SESAM-2016_5
Education

Simulation competitions important part of medical education for Baylor students

Simulation competitions important part of medical education for Baylor students

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Baylor medical students have a history of strong finishes at the international Simlympics competition, and this year’s team continued the tradition. But for the five medical students on the team, participation in Simlympics offers more than the chance to win a trophy – it’s an important component of their medical education.

This year’s team – Andre Critsinelis, Jared Mortus, Rafael Lima, Jake Jacob and Hayden Hibbard – finished third in the international competition, held in June as part of the 22nd annual meeting of the Society in Europe for Simulation Applied to Medicine in Lisbon, Portugal. They all were first-year medical students at the time, competing against other teams that included upper level medical students and even residents.

Their preparation for competition started last fall with biweekly meetings of the BCM Sim Society, where learning materials for first-year medical students were incorporated into simulation cases. Beginning in January, these meetings went from classrooms to the BCM Surgery Simulation Center, where the department of surgery allowed students in the Sim Society to use some of their simulation equipment, including the Sim Man mannequin – the same mannequin used in competitions – as well as other high-fidelity equipment.

The five teammates also met every week to run through additional practice cases, work on closed-loop communication skills and prepare presentations on a specific condition they might encounter. As competition season approached in the spring, they ramped up their preparation by completing Basic Life Support certification, and Critsinelis and Mortus also earned Advanced Cardiac Life Support certification, typically completed in the fourth year of medical school. They also read the entire Advanced Trauma Life Support manual, normally done by first- and second-year residents.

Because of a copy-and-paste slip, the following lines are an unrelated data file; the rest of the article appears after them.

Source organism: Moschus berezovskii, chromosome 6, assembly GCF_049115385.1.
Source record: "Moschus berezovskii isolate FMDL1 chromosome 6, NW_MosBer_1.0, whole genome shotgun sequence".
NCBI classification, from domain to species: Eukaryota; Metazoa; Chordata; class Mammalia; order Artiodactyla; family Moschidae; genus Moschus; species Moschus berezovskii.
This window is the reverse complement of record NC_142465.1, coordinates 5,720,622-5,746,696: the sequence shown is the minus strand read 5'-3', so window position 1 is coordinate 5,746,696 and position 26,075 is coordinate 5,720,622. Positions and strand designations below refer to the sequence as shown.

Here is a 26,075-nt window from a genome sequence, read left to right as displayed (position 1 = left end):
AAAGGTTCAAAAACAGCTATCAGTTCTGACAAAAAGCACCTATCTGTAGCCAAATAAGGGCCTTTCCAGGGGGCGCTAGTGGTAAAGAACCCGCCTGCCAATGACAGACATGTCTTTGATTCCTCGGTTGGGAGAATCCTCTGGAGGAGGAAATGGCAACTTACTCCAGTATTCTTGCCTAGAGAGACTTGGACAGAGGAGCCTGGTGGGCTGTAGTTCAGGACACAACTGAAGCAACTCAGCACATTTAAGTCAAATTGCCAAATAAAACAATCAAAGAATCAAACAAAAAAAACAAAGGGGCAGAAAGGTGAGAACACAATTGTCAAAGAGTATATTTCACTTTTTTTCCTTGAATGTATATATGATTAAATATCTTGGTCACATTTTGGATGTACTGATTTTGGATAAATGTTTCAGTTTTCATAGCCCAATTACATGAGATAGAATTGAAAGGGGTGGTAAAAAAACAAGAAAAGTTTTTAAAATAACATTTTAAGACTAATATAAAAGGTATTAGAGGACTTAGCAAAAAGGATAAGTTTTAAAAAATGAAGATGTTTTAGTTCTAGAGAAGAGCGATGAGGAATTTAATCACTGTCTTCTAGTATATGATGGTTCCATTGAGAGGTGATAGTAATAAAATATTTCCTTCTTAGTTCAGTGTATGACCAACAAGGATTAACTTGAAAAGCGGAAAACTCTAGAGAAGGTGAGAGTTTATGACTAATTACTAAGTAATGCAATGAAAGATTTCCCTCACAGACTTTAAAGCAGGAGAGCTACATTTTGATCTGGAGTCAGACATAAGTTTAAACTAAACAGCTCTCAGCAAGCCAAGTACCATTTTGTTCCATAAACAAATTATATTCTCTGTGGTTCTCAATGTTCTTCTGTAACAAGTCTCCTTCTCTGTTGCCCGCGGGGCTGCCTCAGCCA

While their training was rigorous and went above and beyond the required first-year medical student curriculum, it was rewarding for the five team members.

“All of us were really drawn to simulation as an educational modality because it offers us an opportunity to apply what we learn in the classroom to a real-life scenario, thus bringing life and importance to every aspect of our education,” Critsinelis said. “Through simulation we’ve been able to truly appreciate the importance of other aspects of health care such as open communication and working as a member of a team.”

The international event was also a learning experience that offered the students a unique look into the world of simulation as a supplement to more typical education methods. They got to see the newest high-fidelity mannequins used by the military to train trauma surgeons, practiced procedures using state-of-the-art technology such as the Da Vinci surgical system and, most important to them, test out technology that will start being used for undergraduate medical education in the near future, such as Virtual Cadaver Dissectors and 3D Ultrasound devices.

“The competition itself pushed the limits of our knowledge and really tested how we stayed together as a team,” Critsinelis said. “If you ask any member of our team what their favorite part of the trip was, I think we’ll unanimously say it was getting to run through the very last scenario in the finals. While we were all expecting a mannequin, we were faced with an actual person lying on the table, wearing a ‘Cut Suit’ that allows students to actually perform acute surgical procedures like cricothyrotomy and inserting a chest tube. In that case, a patient presented in critical condition from an explosion in their home. We had to work quickly and in unison in order to stabilize the patient, addressing the most immediate life-threatening problems which involved inserting a surgical airway and placing a chest tube, as well as quickly adapting our differential diagnosis to identify the underlying cause of his presentation.”

To qualify for the international competition, the students took first place in the Baylor-hosted simulation competition for teams within the Texas Medical Center. They also placed third at the 2016 Texas College of Emergency Physicians Conference competition. This year’s team received support from Dr. Tyson Pillow, assistant professor and medical director for Baylor’s Simulation and Standardized Patient Program and faculty mentor of the Sim Society, as well as from Dr. Shehni Nadeem, a resident, and former team members Sam Buck, Jake Valentine, Andrew Kohner, Luis Fernandez, Evan Strobelt and Saagar Patel.

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